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THE

BRITISH

FARMER’S MAGAZINE.

NEW SERIES.

Agriculture not only gives riches to a nation, but the only riches she can call her own.

Dr. Johnson.

VOL. I.

LONDON:

J. RIDGWAY & SONS, 169, PICCADILLY.

LIVERPOOL: PRINTED BY J. F. CANNELL, 50, CASTLE-STREET.

THIRD EDITION OF BAINBRIDGE'S FLY

FISHER'S GUIDE.
Just published, in 8vo., cloth boards, price 16 shillings,

PLATES, representing upwards of FORTY of the most useful FLIES, accurately copied from Nature. By GEORGE C. BAINBRIDGE, Esq.

The sale of two editions of the Fly Fisher's Guide, may be considered as having established it a standard work of the kind. An excellent work it is, perhaps the best of the kind we ever read.”

Blackwood's Magazine. Longman, Rees, Orme, Brown, Green, and Longman, London ; W.Blackwood, Edinburgh ; and J. F. Cannell, Liverpool.

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A HISTORY OF THE RISE, PROGRESS, AND PRESENT STATE OF THE

MANUFACTURE OF BEET-ROOT SUGAR IN FRANCE.

Compiled and translated from the Works of M. Dubrunfaut and others.

WITH AN ACCOUNT OF THE MANGEL WURZEL, OR CATTLE BEET, IN GREAT BRITAIN.

BY SAMUEL TAYLOR, JUN.

CHAP. VI.

Concentration of the Juice.

If, after defecation, the juice were only a crystallizable matter, composed but of liquid sugar and water, all that would be necessary could be accomplished by evaporation. But this is not the case, for when the juice is submitted to this operation, it soon becomes turbid, though clear at first, and presents to the eye a number of lumps similar to those produced by defecation, and which are held in solution, and only precipitated as the water evaporates. These solid particles contribute to the alteration which takes place in the sugar. One inconvenience attending them is this : that if it were wished to proceed at once to boil the juice without interposing between the defecation and this same boiling, some process by which the syrup can be purged from the impurities which are held in suspension in it, we should obtain nothing but a thick substance which would burn before it perfected its sugar, and from which, in fact, not an atom of crystallizable matter could be extracted. It is this circumstance which distinguishes, in beet root sugar works,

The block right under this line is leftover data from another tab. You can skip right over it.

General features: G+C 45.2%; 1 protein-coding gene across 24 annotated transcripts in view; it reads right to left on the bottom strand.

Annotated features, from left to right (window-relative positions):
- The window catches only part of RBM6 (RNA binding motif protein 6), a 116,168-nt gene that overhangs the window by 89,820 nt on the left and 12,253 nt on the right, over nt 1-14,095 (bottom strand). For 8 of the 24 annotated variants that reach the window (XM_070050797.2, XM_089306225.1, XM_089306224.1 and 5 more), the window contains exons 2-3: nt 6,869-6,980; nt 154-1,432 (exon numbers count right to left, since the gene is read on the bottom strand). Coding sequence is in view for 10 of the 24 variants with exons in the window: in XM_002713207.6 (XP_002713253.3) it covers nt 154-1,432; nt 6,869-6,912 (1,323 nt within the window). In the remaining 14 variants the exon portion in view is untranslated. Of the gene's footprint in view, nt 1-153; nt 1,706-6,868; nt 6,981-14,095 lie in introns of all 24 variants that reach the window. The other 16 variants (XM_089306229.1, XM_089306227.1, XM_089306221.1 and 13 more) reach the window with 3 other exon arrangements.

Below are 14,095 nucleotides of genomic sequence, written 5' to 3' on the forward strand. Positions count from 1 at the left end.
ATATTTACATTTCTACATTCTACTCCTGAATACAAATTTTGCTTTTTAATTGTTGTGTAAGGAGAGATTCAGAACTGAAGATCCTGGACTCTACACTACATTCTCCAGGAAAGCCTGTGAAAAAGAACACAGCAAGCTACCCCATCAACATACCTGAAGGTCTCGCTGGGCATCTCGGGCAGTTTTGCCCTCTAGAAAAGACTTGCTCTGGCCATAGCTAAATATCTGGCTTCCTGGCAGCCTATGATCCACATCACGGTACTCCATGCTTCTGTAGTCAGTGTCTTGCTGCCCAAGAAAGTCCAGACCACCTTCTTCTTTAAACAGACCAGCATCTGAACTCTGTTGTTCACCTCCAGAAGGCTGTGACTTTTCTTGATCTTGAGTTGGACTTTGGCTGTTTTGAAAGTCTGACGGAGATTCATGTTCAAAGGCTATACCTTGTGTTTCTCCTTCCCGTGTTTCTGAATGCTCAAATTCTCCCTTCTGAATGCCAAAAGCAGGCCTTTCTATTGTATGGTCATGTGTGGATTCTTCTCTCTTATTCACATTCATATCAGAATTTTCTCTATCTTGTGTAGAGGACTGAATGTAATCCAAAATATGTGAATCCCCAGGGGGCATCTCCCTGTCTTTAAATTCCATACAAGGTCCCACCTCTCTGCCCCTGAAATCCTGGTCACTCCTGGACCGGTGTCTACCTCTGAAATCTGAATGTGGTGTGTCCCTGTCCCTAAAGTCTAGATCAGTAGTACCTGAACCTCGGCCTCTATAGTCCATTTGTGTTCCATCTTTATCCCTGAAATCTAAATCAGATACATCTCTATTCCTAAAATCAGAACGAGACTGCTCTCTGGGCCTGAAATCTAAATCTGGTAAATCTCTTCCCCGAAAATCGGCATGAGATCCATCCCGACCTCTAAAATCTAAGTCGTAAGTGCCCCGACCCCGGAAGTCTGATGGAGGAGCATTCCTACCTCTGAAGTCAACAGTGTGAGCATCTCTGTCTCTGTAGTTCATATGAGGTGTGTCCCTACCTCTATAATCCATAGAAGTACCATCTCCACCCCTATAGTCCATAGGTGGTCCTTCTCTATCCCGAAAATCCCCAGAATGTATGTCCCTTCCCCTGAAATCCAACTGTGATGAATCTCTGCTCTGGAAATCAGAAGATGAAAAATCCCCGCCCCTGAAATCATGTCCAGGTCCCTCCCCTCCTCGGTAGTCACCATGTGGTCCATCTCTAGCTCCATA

NEW SERIES, vol. I, NO. 1.

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